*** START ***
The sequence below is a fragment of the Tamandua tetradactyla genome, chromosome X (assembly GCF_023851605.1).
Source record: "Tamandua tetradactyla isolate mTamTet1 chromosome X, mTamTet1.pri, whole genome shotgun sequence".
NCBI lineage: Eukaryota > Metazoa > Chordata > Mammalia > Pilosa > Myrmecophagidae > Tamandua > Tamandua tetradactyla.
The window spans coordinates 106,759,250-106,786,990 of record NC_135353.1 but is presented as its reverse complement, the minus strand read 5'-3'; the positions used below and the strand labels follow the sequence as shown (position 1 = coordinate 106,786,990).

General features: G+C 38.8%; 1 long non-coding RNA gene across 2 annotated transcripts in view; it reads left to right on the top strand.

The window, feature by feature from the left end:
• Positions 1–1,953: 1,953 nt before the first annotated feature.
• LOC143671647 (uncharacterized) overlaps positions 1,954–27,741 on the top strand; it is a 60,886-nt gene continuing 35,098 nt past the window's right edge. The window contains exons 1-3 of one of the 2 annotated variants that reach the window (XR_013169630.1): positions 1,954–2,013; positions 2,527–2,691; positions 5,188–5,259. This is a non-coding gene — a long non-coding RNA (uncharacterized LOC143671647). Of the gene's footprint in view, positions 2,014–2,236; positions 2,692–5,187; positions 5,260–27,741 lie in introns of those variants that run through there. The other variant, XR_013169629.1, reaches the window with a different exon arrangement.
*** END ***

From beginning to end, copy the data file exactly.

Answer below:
The sequence below is a fragment of the Tamandua tetradactyla genome, chromosome X (assembly GCF_023851605.1).
Source record: "Tamandua tetradactyla isolate mTamTet1 chromosome X, mTamTet1.pri, whole genome shotgun sequence".
NCBI lineage: Eukaryota > Metazoa > Chordata > Mammalia > Pilosa > Myrmecophagidae > Tamandua > Tamandua tetradactyla.
The window spans coordinates 106,759,250-106,786,990 of record NC_135353.1 but is presented as its reverse complement, the minus strand read 5'-3'; the positions used below and the strand labels follow the sequence as shown (position 1 = coordinate 106,786,990).

General features: G+C 38.8%; 1 long non-coding RNA gene across 2 annotated transcripts in view; it reads left to right on the top strand.

The window, feature by feature from the left end:
• Positions 1–1,953: 1,953 nt before the first annotated feature.
• LOC143671647 (uncharacterized) overlaps positions 1,954–27,741 on the top strand; it is a 60,886-nt gene continuing 35,098 nt past the window's right edge. The window contains exons 1-3 of one of the 2 annotated variants that reach the window (XR_013169630.1): positions 1,954–2,013; positions 2,527–2,691; positions 5,188–5,259. This is a non-coding gene — a long non-coding RNA (uncharacterized LOC143671647). Of the gene's footprint in view, positions 2,014–2,236; positions 2,692–5,187; positions 5,260–27,741 lie in introns of those variants that run through there. The other variant, XR_013169629.1, reaches the window with a different exon arrangement.